Today was a different Sunday, as it turned out. I went and collected our newspapers and then, in place of the Andrew Marr show, I indulged myself in watching a bit of Olympics action. This was the concluding stages of the Women’s Road Bicycle Race and it turned out to be very exciting as a young, unknown Austrian rider broke away from the pack (45 kilometres out?) and eventually secured her gold medal as she built up an assailable lead. We had a lunch date in Oxford with two of our oldest friends so we set off in plenty of time, got parked in a reasonably secure location and then found our way to the restaurant. We had allowed ourselves plenty of ‘getting lost and parking time’ but still arrived at the restaurant a good half an hour early so we had a leisurely cup of coffee whilst we waited for our friends who turned up absolutely on time. Needless to say, we had a lot to talk about so we had a good enjoyable chat. The restaurant was a Thai restaurant which our friends had used before and we enjoyed our food but there wasn’t very much of it. So we decided after lunch to have a coffee and a pastry in a different venue – that part of Oxford is stuffed full of interesting little cafes so it was no problem to find somewhere and carry on chatting. As has become customary between us, we exchanged some little gifts of home made produce – our friends gave us some of their own home-made honey which is always absolutely excellent and in turn we exchanged some of our damson gin which I suggested they do not drink as such but try as a flavouring in ice-cream or yogurt. I am told by some of the recipients of our damson gin that using it as a flavouring gives excellent results but that is something that we ourselves must try. And so it became time for us to part and we made good progress getting back to Bromsgrove in what seemed a very space of time (probably just over an hour)
When we got home, we had received a message from our gardener who we have about once every three weeks to see if he could come along to help to fix our ‘honeysuckle’ arch. Basically, this is a timber construction where the support posts have rotted at ground level. I am going to act as our gardener’s ‘gofer’ or at least a second pair of hands. The plan is to lay the honeysuckle flat on the ground, chop away the rotten parts of the support posts and then relocate them into the ground making the while structure lower than before. Then we will try to relocate the honeysuckle over the re-sited posts and the job will be done. All of this sounds so easy to do in theory but I wonder how it will work out in practice, I have some specialist post-setting concrete (purchased earlier) so I hope this has not degraded over time as I have stored it under the eaves of the house which is quite, but not absolutely dry. This job has got to get completed by the end of the morning as tomorrow afternoon I need to drive to the Worcester Royal Infirmary to have a COVID test before the investigations on me start on Friday.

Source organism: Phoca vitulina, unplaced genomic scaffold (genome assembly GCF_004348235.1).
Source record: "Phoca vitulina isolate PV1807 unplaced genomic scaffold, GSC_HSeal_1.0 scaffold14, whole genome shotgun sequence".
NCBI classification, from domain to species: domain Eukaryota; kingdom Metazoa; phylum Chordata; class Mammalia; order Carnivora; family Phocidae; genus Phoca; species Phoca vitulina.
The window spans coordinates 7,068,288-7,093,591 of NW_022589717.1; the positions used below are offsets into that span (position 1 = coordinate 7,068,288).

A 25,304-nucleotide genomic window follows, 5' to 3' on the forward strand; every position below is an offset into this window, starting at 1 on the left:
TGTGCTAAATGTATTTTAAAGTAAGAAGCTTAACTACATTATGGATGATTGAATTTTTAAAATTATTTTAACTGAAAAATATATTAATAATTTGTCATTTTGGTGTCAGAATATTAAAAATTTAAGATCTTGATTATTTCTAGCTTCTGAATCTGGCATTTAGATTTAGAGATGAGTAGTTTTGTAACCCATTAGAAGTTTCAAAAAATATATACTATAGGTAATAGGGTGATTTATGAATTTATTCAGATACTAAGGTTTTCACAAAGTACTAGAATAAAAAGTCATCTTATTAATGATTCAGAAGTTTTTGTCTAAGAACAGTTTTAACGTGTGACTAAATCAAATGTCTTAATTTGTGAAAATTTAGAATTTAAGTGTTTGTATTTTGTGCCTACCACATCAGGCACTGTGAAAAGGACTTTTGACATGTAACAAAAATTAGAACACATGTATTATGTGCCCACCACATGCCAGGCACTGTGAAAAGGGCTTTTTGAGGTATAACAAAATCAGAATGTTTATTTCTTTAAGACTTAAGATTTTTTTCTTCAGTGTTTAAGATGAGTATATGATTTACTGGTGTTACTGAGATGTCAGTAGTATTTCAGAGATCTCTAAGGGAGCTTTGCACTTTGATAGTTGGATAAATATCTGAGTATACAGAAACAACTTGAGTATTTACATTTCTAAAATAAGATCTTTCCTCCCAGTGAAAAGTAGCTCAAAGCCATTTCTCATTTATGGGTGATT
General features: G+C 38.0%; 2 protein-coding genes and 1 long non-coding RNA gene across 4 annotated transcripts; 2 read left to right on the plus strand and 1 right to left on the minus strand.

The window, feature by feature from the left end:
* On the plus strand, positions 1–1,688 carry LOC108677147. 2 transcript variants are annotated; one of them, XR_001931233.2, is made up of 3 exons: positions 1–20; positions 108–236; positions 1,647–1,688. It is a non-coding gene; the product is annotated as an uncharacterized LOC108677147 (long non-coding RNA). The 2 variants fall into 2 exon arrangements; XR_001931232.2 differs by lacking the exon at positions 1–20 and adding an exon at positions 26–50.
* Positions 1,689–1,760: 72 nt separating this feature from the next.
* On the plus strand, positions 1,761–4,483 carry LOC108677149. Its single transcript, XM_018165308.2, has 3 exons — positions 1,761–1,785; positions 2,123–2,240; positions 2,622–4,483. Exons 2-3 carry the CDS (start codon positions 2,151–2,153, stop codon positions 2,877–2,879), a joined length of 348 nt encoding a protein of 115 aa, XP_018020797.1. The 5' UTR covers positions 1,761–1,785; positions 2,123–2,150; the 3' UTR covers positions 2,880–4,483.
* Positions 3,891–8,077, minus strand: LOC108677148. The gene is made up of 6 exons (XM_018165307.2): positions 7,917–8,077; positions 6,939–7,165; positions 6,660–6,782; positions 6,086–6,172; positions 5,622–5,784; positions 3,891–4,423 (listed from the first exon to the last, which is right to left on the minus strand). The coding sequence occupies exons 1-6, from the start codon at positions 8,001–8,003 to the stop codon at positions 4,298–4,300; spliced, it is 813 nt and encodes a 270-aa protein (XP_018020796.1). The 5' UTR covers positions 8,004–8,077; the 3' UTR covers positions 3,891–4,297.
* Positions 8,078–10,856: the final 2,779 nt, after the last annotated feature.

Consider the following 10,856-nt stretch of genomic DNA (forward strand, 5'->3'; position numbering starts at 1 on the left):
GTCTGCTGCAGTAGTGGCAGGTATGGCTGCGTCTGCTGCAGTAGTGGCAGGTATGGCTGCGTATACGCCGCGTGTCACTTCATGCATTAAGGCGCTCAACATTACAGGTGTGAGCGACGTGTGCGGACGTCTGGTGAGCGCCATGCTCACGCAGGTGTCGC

In the early evening, the whole family (myself, Meg and our son and daughter-in-law) spent some time in the quiet of the evening talking about some of our knowledge of, and reminiscences, of the songs of the 1960’s. But a little bit of background is in order. Meg and I met at Manchester University in the mid 1960’s. The Faculty of Technology of the University (later to become its own University – UMIST) had its own Student Union facilities which was the whole of one floor (‘J’ floor) of a large Victorian building. There they had a folk singing evening every Sunday singing songs by ‘The Seekers‘, ‘Peter Paul and Mary‘ and singers of a similar ilk. Meg and I used to really enjoy these evenings and occasionally we were treated to songs sung by Anna Ford, the president of the Owens Student Union who later went on to have a distinguished career as an ITN newscaster. To supplement this picture, I then worked a cocktail barman in the only nightclub in Manchester called ‘Tiffany’s‘ They had a resident band with an unbelievably 1950’s name (‘Ross Mitchell and Les Nocturnes‘) However, they had two incredibly good female vocalists – Eve Graham (brunette) and Lynn Paul (blonde) who later became part of the ‘New Seekers‘ This group recorded the world famous ‘I’d like to teach the World to Sing’ and eventually represented the UK in 1972 in the Eurovision Song Context coming in at second! So that is the connection (in fact the only connection) that Meg and I have with the world of folk/popular singing – but that is why we know and remember some of these songs. I must confess to a particular liking for ‘Foggy Dew’ which is a traditional English song song first recorded in1959 but best known for the version by Roger Whitaker.